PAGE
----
Let's say that the existing pricing algorithm differentiates between a "drink driving" conviction 3 years ago and the same conviction 4 years ago. Two otherwise identical drivers with past drink-driving convictions will be quoted differently if they were convicted in different years.

But a GLM is unable to reflect such tiny levels of granularity for a single conviction type.

The driver with the more recent conviction (who is higher risk) will have a higher quoted premium than the other driver. But the same GLM predicted a loss cost and therefore a lower "scored loss ratio". As Car Insurance Ltd adjust invites based on this "scored loss ratio", they reward this driver, relative to the other driver, and retain more bad drivers at reduced premiums.

The same is happening for every minute interaction, every classification and every other micro-segment where a "granularity conflict" occurs.

Granularity conflict problems are not limited to "scored loss ratio" cases.

They can also bite in lifetime value and price optimisation. For example, if an elasticity model has different granularity to a loss cost model.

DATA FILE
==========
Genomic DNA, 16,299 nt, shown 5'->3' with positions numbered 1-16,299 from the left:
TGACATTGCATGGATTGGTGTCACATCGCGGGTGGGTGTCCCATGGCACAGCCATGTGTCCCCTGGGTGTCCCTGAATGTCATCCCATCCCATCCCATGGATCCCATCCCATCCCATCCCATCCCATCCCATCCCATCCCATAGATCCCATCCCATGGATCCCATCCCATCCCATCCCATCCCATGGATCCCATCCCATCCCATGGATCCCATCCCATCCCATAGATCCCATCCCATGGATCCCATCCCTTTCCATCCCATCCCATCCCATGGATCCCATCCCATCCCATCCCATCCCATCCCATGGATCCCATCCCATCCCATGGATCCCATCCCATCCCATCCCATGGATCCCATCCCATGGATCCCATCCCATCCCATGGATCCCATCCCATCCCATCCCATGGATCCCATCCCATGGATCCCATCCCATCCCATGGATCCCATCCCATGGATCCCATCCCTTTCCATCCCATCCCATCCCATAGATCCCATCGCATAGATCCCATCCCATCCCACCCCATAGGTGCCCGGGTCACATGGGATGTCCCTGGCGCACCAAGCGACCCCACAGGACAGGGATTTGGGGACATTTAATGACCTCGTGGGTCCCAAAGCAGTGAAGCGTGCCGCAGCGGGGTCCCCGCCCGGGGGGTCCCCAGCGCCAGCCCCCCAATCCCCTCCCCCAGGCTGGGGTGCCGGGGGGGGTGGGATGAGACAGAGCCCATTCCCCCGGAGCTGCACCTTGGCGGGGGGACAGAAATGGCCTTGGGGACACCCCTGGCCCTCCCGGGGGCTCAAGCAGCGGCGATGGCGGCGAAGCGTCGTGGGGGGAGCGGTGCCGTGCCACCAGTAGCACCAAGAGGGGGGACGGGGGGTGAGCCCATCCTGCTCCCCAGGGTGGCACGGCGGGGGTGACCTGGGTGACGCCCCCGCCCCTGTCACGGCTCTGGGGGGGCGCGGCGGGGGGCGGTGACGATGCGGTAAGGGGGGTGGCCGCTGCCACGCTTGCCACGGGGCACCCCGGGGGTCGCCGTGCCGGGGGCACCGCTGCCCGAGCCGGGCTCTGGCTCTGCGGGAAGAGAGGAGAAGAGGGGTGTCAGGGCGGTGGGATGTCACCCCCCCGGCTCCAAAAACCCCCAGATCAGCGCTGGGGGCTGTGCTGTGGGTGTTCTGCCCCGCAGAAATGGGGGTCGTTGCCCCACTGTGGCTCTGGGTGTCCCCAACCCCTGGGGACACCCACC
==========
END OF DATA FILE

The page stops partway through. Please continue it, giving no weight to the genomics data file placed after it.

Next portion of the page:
What is to be done?

All pieces of information should be brought to a common level of granularity before any valid decision can be made.

For Reilly, a common level of granularity is his entire spy network. In the absence of additional information, he must treat all agents equally for example by cutting all salaries by 10%.

For Car Insurance Ltd, a common level of granularity could be a sub-model of the loss cost GLM. To produce a "scored loss ratio" capable of supporting valid adjustments to individual quotes, they would have to model both the predictions from the loss cost GLM and the quoted organic premium on this common level of granularity first.

This involves some work but it delivers reliable results.

Book review: Pricing in General Insurance by Pietro Parodi

Pricing in General Insurance by Pietro Parodi covers basic and advanced pricing topics. I like that it focuses on pricing itself, as opposed to applied maths, accounting or compliance.

The basics broadly align with the FIoA "ST8" exam. However, the book is significantly more entertaining to read than exam materials. Theory is sprinkled with colourful anecdotes and insightful quotes from people like Mike Tyson and Albert Einstein. I learned from the book how one unfortunate snail contributed to the birth of tort liability legal theories.